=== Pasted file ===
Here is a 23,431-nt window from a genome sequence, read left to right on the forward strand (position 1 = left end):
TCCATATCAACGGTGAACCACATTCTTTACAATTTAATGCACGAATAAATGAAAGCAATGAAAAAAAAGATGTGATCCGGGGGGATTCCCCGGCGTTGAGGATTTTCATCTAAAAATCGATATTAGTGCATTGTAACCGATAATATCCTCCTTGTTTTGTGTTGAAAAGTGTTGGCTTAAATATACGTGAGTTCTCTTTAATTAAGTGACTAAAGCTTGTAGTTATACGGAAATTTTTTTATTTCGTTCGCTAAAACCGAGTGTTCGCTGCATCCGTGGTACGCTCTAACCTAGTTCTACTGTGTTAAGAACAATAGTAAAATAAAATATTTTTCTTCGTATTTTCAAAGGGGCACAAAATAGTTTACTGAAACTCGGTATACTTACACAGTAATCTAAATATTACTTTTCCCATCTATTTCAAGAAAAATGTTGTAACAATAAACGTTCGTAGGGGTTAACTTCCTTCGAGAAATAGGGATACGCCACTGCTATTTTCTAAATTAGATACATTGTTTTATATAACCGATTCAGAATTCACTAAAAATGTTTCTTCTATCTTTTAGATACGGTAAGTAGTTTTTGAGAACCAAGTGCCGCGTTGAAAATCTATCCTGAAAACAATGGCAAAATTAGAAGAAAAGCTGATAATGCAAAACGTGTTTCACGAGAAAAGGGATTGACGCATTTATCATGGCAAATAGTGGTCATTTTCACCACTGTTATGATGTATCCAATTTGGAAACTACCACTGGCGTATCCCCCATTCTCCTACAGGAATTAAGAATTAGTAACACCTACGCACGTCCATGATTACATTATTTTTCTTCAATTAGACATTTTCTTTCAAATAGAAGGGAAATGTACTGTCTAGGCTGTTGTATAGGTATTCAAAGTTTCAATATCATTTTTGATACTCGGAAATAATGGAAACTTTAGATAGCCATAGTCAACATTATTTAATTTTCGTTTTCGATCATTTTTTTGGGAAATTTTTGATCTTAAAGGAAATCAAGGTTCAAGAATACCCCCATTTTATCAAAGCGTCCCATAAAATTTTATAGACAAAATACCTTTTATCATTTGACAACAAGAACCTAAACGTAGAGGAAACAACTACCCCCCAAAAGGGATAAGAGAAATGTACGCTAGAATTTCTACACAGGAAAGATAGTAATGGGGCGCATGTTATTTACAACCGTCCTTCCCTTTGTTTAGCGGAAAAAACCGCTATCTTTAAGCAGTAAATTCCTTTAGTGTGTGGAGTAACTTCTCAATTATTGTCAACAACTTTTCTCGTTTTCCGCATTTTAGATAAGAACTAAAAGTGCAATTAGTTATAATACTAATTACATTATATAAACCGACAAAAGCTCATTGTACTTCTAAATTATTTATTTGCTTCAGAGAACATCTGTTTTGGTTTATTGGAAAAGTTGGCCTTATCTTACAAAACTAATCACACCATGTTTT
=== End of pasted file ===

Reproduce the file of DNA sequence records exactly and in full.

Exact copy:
Here is a 23,431-nt window from a genome sequence, read left to right on the forward strand (position 1 = left end):
TCCATATCAACGGTGAACCACATTCTTTACAATTTAATGCACGAATAAATGAAAGCAATGAAAAAAAAGATGTGATCCGGGGGGATTCCCCGGCGTTGAGGATTTTCATCTAAAAATCGATATTAGTGCATTGTAACCGATAATATCCTCCTTGTTTTGTGTTGAAAAGTGTTGGCTTAAATATACGTGAGTTCTCTTTAATTAAGTGACTAAAGCTTGTAGTTATACGGAAATTTTTTTATTTCGTTCGCTAAAACCGAGTGTTCGCTGCATCCGTGGTACGCTCTAACCTAGTTCTACTGTGTTAAGAACAATAGTAAAATAAAATATTTTTCTTCGTATTTTCAAAGGGGCACAAAATAGTTTACTGAAACTCGGTATACTTACACAGTAATCTAAATATTACTTTTCCCATCTATTTCAAGAAAAATGTTGTAACAATAAACGTTCGTAGGGGTTAACTTCCTTCGAGAAATAGGGATACGCCACTGCTATTTTCTAAATTAGATACATTGTTTTATATAACCGATTCAGAATTCACTAAAAATGTTTCTTCTATCTTTTAGATACGGTAAGTAGTTTTTGAGAACCAAGTGCCGCGTTGAAAATCTATCCTGAAAACAATGGCAAAATTAGAAGAAAAGCTGATAATGCAAAACGTGTTTCACGAGAAAAGGGATTGACGCATTTATCATGGCAAATAGTGGTCATTTTCACCACTGTTATGATGTATCCAATTTGGAAACTACCACTGGCGTATCCCCCATTCTCCTACAGGAATTAAGAATTAGTAACACCTACGCACGTCCATGATTACATTATTTTTCTTCAATTAGACATTTTCTTTCAAATAGAAGGGAAATGTACTGTCTAGGCTGTTGTATAGGTATTCAAAGTTTCAATATCATTTTTGATACTCGGAAATAATGGAAACTTTAGATAGCCATAGTCAACATTATTTAATTTTCGTTTTCGATCATTTTTTTGGGAAATTTTTGATCTTAAAGGAAATCAAGGTTCAAGAATACCCCCATTTTATCAAAGCGTCCCATAAAATTTTATAGACAAAATACCTTTTATCATTTGACAACAAGAACCTAAACGTAGAGGAAACAACTACCCCCCAAAAGGGATAAGAGAAATGTACGCTAGAATTTCTACACAGGAAAGATAGTAATGGGGCGCATGTTATTTACAACCGTCCTTCCCTTTGTTTAGCGGAAAAAACCGCTATCTTTAAGCAGTAAATTCCTTTAGTGTGTGGAGTAACTTCTCAATTATTGTCAACAACTTTTCTCGTTTTCCGCATTTTAGATAAGAACTAAAAGTGCAATTAGTTATAATACTAATTACATTATATAAACCGACAAAAGCTCATTGTACTTCTAAATTATTTATTTGCTTCAGAGAACATCTGTTTTGGTTTATTGGAAAAGTTGGCCTTATCTTACAAAACTAATCACACCATGTTTT